Janek Schaefer

Pulled Under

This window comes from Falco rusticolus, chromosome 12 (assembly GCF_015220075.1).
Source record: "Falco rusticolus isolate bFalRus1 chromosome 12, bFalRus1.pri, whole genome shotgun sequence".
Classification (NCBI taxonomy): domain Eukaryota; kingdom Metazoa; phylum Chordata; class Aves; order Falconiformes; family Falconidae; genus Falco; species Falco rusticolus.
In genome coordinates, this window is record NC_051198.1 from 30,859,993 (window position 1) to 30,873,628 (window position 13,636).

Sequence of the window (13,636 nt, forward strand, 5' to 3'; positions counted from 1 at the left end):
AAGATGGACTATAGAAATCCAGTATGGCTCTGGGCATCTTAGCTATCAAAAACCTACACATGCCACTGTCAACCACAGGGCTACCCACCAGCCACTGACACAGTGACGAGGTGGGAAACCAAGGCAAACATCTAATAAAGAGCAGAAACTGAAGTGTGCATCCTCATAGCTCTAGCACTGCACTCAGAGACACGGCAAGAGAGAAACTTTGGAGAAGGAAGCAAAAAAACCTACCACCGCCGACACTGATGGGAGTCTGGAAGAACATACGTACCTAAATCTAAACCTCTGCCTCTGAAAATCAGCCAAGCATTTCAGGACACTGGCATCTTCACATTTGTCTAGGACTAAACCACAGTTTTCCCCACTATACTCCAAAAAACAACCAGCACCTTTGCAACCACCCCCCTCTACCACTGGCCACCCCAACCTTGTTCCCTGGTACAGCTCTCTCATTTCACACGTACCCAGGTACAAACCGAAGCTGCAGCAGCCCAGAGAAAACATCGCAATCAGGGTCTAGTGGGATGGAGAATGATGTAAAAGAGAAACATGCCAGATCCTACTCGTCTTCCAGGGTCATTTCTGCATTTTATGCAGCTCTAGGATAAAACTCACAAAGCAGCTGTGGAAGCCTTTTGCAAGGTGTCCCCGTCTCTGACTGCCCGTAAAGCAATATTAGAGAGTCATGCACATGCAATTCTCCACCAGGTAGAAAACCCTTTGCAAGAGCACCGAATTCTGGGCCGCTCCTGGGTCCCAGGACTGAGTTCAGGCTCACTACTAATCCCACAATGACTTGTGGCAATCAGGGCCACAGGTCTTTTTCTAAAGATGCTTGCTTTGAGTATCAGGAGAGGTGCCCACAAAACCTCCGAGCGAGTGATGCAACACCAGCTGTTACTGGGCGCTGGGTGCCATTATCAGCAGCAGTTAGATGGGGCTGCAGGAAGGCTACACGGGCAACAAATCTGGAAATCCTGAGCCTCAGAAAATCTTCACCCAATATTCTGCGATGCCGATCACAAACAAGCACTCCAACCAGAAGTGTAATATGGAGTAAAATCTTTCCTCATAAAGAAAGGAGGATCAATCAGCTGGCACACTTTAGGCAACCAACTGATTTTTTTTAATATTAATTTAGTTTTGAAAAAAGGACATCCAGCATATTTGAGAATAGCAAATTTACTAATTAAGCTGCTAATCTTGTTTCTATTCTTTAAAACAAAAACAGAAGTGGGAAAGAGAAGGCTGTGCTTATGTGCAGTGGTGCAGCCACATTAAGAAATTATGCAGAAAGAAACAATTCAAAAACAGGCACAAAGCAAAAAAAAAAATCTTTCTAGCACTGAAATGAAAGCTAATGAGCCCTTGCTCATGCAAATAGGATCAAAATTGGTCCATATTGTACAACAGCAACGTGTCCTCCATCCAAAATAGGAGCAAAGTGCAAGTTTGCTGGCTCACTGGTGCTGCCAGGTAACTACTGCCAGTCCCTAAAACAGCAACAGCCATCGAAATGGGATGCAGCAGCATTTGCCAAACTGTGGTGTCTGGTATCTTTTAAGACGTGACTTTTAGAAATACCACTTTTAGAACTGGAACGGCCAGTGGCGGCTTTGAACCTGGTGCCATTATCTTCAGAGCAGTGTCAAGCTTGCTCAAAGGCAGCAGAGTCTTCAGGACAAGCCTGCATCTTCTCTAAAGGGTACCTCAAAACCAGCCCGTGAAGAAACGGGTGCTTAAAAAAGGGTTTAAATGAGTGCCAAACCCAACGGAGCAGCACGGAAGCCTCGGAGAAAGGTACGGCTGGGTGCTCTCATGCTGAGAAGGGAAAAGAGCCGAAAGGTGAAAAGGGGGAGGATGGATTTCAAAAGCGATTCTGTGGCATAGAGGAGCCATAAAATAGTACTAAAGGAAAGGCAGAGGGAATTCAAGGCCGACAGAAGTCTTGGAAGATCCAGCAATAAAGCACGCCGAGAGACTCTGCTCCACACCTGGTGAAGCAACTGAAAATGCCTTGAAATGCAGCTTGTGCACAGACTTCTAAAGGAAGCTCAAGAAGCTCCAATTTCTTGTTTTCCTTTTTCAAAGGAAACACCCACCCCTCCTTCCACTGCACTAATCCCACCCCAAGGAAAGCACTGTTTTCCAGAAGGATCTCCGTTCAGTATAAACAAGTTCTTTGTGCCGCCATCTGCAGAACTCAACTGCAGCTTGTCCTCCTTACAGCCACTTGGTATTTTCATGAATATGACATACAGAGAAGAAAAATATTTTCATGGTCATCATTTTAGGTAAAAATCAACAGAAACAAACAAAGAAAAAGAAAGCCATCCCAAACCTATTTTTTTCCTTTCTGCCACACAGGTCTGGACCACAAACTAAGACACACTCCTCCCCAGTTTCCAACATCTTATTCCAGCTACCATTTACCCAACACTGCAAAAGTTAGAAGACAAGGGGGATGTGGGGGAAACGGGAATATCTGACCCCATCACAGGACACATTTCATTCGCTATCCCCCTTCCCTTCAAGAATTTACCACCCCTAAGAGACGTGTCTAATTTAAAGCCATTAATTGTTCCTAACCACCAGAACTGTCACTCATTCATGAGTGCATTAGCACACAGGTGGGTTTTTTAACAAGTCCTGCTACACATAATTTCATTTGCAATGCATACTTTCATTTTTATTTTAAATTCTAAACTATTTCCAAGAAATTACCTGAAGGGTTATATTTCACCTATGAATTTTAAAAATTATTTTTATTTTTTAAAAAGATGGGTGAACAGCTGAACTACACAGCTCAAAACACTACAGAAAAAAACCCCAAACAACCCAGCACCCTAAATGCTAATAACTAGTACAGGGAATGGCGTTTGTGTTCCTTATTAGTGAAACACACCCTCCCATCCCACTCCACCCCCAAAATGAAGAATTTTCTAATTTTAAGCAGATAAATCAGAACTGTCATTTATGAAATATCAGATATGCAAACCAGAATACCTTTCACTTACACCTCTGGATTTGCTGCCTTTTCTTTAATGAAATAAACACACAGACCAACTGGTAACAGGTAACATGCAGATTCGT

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Janek Schaefer released Pulled Under, the follow-up to his critically acclaimed debut, Above Buildings, on his own audiOh! label. A lot less beat-oriented and more textural and electro-acoustic (i.e., musique concrète) in nature, this CD takes the listener on a mesmerizing journey. The cover artwork pictures the silhouette of a man falling into what appears to be a rift of the Grand Canyon. The image suits the music very well: Listeners plunge into an alternate reality, in slow motion. During the fall, there is time to look at the cliffs and the morphing birds flying back -- much like Lewis Carroll's character Alice falling into the rabbit hole. Schaefer still uses his self-devised turntables, but his mastery has grown to the point that one doesn't notice the tools anymore. Except for an occasional segment of surface noise or a tone arm bouncing around (in "Rapid Xativa"), this could all be computer work or lo-fi electronics. Being able to "forget" Schaefer's instrument of choice is a plus. Once you stop trying to figure out his vinyl sources or how the textures are achieved, you can make it to a deeper level of the fall. Buried in the artist's resounding rooms (not unlike John Duncan's beautiful Palace of Mind), listeners can wander about, completely lost in this world where no reference point is solid enough to hold on to. "Parallel Spoor" and "Sienna" are highlights, but the biggest surprise is "Lithospheric Shifts." On the Sub Rosa compilation Floating Foundation, Vol. 1, it felt weak and thin in content. This new edit, slightly remixed, finds its perfect place in the context of Pulled Under. Highly recommended, although fans of his first album will need to make a leap of faith.